Someday you’ll figure it out, and when you do, don’t talk about it.
The Beginner’s Guide is one of the most powerful games I’ve played in a long time. Make that one of the most powerful experiences I’ve ever had, full stop. It’s not fun, per se, it’s not even a traditional game at all, as much as one of the most potent empathy engines I’ve ever found. It’s a brief but explosive hour that requires no skill or gaming knowledge, so if you’re open to new experiences at all, go play it and come back when you’re done. I’ll wait.
To the brave few of you who heeded my plea, bravo. To the rest, you curious idle silent majority: I understand. That door is still open. Until then, bear with me. I have to talk about it.
The Beginner’s Guide is a game about depression, first and foremost. Games usually avoid difficult themes like depression, and on the rare occasions when they do try, they’re often clumsy and tone deaf, but Beginner’s Guide nails it. I think this matters because I’m a huge believer in empathy. When we stretch outside our comfort zone, when we try to understand how different people feel and think and experience the world, we have more compassion, less fear, and more tolerance and willingness to work together toward common goals. That’s a big deal.
I’ve never really been depressed. I know it’s real, painful, and often crippling, but I can’t empathize easily because it’s never crippled me personally. I’m lucky. However, through Beginner’s Guide I’ve now had some experience, however shallow and brief, of what it might be like. Now, when I talk with someone who’s been depressed, I’m less likely now to toss off a “why didn’t you just snap out of it?” or “come on, you didn’t have anything to be depressed about.” I can listen and relate a bit more.
Beginner’s Guide works in the other direction, too. When you have a problem, it’s easy to feel like you’re alone, like no one else has been through what you’re going through and relates to how you feel. It’s lonely and isolating, and you naturally pull back from other people, which feeds the vicious cycle and leaves you feeling even more alone.
Works like Beginner’s Guide are powerful antidotes to this. Reaching out to a friend may seem intimidating, even impossible; playing a game, reading a book, or watching a movie may be much more doable. A game that shows you you’re not alone after all, that other people have the same problem and have even overcome it, can be a stepping stone out of the vicious cycle. Beginner’s Guide is that game.
It’s many other games, too, and I can’t help but gush over them all. Stick with me, and spoiler alert: if you have even the slightest inkling you might play it, bookmark this post and come back after you’re done.
Beginner’s Guide is a cutting screed on the relationship between author and reader and the way modern internet fan culture has taken new ownership of creative works, both to their benefit (fan fiction, cons and online communities, Joss Whedon’s browncoats) and their detriment (Gamergate, internet shaming, rewriting Mass Effect 3‘s ending). Roland Barthes’s Death of the Author may be the definitive academic point of view, but Beginner’s Guide is a poignant and moving depiction of the real life human experience of being loved to death for your work by a literal “whisper machine.”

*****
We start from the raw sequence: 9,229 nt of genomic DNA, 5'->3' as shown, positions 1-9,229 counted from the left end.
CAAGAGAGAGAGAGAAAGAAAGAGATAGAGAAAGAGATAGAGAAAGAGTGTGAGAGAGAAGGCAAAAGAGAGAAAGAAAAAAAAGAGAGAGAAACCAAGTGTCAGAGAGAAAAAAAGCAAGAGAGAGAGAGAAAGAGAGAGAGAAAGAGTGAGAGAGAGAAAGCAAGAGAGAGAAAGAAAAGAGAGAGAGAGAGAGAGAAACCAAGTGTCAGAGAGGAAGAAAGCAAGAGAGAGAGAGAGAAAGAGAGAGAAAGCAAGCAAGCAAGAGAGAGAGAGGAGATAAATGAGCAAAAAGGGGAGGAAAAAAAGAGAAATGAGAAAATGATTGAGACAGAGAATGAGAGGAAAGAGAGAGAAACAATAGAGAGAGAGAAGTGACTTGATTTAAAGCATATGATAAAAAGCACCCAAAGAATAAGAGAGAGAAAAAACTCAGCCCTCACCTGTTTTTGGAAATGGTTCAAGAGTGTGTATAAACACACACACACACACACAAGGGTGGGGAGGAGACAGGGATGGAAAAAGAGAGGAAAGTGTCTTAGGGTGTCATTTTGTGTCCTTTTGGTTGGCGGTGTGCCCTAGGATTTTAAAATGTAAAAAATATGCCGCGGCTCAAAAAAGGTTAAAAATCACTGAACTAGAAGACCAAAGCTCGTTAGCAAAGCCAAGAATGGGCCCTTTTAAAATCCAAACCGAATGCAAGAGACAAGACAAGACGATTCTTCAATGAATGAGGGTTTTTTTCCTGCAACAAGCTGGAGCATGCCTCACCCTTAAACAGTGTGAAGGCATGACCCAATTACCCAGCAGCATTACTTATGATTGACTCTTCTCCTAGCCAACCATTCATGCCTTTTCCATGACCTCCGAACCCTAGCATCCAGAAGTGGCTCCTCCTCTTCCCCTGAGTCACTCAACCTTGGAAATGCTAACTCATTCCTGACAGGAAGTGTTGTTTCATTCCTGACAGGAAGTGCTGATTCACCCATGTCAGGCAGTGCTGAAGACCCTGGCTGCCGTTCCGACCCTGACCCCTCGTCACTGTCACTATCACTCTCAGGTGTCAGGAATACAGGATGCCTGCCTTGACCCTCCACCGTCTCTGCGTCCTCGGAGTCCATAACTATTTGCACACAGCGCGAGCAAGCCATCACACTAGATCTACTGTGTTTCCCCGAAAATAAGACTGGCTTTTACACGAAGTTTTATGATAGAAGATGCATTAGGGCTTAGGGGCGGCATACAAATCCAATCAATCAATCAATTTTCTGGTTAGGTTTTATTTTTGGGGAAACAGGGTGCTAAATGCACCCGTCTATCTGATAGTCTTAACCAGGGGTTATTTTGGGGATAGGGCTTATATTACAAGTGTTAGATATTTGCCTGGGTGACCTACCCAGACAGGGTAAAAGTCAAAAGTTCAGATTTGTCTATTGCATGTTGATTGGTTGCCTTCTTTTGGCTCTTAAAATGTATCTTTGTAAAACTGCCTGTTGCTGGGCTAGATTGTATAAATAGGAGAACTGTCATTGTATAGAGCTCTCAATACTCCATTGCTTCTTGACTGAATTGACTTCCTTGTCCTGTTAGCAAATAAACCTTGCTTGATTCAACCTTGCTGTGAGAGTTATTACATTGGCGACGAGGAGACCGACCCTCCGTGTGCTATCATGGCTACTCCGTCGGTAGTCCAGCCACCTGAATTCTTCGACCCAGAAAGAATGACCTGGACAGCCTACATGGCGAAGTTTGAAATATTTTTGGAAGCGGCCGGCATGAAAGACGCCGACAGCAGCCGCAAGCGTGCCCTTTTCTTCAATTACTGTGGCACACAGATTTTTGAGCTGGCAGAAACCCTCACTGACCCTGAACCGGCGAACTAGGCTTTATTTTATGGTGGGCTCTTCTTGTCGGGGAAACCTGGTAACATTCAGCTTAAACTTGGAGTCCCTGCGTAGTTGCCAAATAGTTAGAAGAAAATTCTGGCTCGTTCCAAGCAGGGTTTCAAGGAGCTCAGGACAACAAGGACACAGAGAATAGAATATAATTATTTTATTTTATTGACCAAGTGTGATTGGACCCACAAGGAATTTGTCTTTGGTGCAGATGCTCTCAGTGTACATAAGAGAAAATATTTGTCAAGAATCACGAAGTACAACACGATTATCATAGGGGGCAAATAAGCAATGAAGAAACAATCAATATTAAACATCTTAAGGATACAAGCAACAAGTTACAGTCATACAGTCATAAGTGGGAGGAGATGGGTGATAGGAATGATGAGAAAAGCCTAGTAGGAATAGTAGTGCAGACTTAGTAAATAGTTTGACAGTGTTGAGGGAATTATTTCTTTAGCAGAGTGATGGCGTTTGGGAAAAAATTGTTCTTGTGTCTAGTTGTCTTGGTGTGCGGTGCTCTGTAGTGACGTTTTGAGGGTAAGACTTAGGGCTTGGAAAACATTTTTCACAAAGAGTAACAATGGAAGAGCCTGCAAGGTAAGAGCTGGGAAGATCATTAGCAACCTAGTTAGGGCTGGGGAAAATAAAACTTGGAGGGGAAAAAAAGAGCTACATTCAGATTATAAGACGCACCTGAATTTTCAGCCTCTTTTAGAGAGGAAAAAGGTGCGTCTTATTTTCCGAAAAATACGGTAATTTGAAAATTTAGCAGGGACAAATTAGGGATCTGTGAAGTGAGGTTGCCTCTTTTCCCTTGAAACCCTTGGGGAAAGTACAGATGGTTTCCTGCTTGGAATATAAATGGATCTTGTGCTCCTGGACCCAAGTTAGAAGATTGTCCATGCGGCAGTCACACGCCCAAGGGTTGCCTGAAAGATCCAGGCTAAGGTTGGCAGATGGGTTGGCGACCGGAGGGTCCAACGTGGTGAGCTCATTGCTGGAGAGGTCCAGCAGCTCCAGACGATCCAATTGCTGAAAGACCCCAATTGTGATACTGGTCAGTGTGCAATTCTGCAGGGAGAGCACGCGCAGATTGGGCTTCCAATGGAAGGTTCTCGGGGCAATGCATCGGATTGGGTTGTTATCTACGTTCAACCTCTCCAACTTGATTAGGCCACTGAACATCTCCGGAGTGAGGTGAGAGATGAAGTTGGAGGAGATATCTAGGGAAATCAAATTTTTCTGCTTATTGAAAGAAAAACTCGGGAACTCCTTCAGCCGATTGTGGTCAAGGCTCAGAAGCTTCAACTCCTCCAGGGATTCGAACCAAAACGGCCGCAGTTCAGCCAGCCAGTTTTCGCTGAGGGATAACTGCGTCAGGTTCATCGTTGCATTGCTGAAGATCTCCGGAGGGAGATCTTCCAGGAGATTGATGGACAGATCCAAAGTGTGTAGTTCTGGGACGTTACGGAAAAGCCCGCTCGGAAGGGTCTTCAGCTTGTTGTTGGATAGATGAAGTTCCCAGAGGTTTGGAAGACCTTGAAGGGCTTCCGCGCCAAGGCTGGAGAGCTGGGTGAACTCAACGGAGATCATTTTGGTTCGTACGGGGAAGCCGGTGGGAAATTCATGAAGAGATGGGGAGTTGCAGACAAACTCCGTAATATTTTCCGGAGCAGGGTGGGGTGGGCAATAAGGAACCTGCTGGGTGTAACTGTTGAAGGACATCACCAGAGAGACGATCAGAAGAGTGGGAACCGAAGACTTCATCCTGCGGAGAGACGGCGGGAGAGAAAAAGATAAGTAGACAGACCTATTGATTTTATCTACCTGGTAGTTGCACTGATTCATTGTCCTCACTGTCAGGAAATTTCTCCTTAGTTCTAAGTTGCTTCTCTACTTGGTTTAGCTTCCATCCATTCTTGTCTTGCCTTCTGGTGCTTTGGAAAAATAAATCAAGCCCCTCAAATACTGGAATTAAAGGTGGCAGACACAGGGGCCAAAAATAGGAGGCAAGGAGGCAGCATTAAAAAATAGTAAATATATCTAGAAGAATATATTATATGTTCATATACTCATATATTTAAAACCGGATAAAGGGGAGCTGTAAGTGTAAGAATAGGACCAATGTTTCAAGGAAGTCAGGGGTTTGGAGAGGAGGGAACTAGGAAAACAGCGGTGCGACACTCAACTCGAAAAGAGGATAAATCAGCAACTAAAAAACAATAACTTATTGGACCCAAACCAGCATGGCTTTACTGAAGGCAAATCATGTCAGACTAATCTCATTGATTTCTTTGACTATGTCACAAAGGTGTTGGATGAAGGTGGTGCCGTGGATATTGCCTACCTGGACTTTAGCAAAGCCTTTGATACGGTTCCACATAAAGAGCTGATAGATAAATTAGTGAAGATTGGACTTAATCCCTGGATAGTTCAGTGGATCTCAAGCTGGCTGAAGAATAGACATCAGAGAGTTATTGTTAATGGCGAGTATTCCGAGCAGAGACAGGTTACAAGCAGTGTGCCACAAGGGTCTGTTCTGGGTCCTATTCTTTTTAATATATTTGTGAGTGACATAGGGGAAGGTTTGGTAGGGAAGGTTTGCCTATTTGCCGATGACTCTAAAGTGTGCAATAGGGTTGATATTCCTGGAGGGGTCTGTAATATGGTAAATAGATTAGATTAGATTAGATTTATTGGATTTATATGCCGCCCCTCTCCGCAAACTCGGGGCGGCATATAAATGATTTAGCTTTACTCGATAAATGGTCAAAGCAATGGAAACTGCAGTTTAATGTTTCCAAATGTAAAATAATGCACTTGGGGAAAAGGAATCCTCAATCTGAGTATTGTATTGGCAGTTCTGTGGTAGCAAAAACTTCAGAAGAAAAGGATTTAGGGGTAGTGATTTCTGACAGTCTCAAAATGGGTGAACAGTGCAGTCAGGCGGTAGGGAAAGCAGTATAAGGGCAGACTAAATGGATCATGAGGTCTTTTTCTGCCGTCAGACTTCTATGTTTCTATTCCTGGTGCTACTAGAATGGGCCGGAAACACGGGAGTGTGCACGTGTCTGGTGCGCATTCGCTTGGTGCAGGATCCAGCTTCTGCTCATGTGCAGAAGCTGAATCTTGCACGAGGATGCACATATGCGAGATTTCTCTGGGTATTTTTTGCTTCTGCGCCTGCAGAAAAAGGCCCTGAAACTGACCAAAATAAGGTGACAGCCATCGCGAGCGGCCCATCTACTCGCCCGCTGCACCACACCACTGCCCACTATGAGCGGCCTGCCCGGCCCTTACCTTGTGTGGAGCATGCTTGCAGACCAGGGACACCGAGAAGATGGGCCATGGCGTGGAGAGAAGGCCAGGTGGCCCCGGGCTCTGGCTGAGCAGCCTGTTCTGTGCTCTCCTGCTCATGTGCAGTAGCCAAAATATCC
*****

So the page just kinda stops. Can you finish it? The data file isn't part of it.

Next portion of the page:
It’s an impassioned plea to give creative works room to breath, to allow them some ambiguity and let people interpret them on their own. Modern fans have a tendency to suck all the oxygen out of the conversation, smothering creators with admiration, demanding black and white answers when none exist, and shouting their own so loudly that they poison the well for everyone else. More tragically, the flood of attention is often also a death of a thousand cuts for the author themselves, whether just their creative wellspring or something deeper.
It’s a heartbreaking warning to other creators to beware the siren song of success and external validation. Praise easily becomes an addiction, an ever stronger need to feed the beast until even 10/10 reviews and Game of the Year nominations leave them numb and anything less digs a pit of despair deeper and deeper.
It’s a chilling portrayal of codependence, of people drawn to rescue and and fix and help so relentlessly that their subjects withdraw further and further from real recovery. An unreliable narrator and the deft, subtle reveals here are particularly effective, bringing to mind Misery, Memento, and above all kindred spirit Braid‘s stunning finale.
And finally it’s a fragile ray of hope, using images that would be clichéd anywhere else – closing one door and opening another, death and resurrection, escaping an impossible maze – but here manage to land effortlessly time after time.
The Beginner’s Guide is not a normal game. I can’t say it was fun, or that I enjoyed it, precisely…but I may be a better person, ever so slightly, for having played it. You can be too. Ready? Go.Also on: